Barren Strawberry Flower (Potentilla Fragariastrum) - 1894 watercolour painting




An original 1894 watercolour painting, Barren Strawberry Flower (Potentilla Fragariastrum).

A highly observant watercolour painting of the white barren strawberry plant. Though it is of the same species as the common strawberry, the plant never produces its fruit.

Unsigned. Inscribed lower centre: 'Barren Strawberry - Pontetilla Fragariastrum'. Inscribed and dated verso: 'Hedge Bank. Stott Park. March 31st, 1894'.
Faint foxing and minor age toning as shown. 
14.7cm x 23.5cm.
Unframed.

These beautiful botanical watercolours by a single hand date from the 1890s and depict a great variety of English wildflower species. Plants include the commonly recognisable wild garlic, foxglove, narcissus and thistle, as well as the more unusual hemp agrimony, rest harrow, star of Bethlehem and sea pink.

It appears that the artist has documented the wildflowers first hand: the specificity of flower, leaf and stem is meticulously observed and the location of the flower and specific date is inscribed on the verso of each painting. This immediacy gives the paintings added charm as the product of the artist’s direct observations and travels.

The locations are centred around Cumbria, with flowers from Stott Park, Eskdale, Graythwaite (Lake District), Staveley, Finsthwaite, Walney Island, Roudsea Wood, Bigland Hill, Windemere, and Delamere Forest. There are also species from Kent and Pembrokeshire, Wales. Some of the paintings are additionally inscribed on the verso “Roadside”, “Woods” or “Stream”, narrowing the location to a specific site. The uniformity of style, scale and colouration across the various locations suggests that possibly the pictures were sketched in graphite in situ then filled out in watercolour at a later time.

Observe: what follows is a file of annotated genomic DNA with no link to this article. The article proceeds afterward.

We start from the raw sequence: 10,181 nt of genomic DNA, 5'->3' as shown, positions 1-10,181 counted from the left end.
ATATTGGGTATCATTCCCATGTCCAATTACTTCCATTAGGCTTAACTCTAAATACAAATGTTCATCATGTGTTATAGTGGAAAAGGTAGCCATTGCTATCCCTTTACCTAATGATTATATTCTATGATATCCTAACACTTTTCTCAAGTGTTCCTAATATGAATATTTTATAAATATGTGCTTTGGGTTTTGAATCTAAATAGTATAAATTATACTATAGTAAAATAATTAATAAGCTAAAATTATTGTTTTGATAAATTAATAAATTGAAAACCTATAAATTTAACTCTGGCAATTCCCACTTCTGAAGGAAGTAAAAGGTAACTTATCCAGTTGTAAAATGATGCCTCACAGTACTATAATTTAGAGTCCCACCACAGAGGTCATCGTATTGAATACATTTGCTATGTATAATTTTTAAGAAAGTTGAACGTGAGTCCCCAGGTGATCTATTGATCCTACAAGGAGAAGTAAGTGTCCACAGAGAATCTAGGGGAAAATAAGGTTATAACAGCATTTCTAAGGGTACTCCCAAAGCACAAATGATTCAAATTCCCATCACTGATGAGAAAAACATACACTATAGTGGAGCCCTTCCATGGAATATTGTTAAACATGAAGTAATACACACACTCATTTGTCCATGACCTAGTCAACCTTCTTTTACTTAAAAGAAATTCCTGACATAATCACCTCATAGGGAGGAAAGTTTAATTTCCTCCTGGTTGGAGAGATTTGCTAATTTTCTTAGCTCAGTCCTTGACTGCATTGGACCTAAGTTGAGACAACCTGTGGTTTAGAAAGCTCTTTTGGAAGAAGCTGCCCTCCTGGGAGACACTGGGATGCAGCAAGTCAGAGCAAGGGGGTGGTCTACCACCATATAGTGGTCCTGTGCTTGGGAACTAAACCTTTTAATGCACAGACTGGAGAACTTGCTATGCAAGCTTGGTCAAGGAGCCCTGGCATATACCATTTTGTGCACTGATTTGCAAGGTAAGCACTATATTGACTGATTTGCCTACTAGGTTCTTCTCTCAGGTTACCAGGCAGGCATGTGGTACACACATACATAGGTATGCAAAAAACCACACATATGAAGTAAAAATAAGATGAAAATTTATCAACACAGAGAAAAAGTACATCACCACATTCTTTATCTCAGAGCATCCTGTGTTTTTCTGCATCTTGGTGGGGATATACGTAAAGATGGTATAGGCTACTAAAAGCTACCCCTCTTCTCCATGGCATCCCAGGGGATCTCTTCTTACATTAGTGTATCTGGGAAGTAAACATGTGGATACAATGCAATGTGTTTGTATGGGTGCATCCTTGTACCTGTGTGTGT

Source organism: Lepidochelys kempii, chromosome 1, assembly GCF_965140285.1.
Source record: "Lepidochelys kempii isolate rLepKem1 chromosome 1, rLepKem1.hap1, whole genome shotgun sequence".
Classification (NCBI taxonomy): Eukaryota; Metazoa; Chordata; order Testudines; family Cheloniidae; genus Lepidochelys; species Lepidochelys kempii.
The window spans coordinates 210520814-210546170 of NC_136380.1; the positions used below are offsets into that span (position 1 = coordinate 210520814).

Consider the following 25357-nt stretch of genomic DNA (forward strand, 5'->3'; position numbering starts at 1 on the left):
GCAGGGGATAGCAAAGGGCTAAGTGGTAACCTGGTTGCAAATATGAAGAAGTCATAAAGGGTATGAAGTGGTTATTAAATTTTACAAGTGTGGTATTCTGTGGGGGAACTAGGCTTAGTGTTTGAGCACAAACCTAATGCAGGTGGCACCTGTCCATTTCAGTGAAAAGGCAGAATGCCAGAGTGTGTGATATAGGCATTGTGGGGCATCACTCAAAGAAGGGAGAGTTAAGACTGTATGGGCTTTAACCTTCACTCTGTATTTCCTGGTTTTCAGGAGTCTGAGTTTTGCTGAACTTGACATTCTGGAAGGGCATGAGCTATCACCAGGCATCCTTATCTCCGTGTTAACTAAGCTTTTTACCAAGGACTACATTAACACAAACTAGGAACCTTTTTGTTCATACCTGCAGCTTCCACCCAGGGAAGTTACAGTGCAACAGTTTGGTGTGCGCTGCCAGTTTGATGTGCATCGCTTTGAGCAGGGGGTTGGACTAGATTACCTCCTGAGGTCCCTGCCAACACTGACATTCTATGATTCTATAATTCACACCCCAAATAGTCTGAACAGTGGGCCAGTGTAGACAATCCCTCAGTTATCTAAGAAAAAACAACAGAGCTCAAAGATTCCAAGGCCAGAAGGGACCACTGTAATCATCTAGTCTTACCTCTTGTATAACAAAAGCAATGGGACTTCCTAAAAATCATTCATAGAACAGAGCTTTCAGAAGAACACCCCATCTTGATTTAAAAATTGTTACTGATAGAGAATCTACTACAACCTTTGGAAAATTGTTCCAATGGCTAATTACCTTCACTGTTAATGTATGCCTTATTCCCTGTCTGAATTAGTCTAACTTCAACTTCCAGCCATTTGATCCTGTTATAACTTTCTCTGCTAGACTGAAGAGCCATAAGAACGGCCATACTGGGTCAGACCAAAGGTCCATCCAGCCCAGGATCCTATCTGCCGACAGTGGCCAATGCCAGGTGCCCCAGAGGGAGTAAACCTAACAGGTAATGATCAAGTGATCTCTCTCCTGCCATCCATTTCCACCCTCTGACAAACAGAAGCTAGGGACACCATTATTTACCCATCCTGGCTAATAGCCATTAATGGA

The collection represents the burgeoning Victorian fashion for botanical classification. Botanical illustration had since the 18th century become an art in its own right, playing an important role in world exploration. European travellers were returning from afar with plant and seed samples, which were cultivated in landowners’ gardens. Botanical artists were often commissioned to catalogue their collections, and botanical classification was becoming an increasingly sophisticated science.

Text copyright © 2017 Somerset & Wood Fine Art Ltd. All rights reserved.

Product code: JH-495


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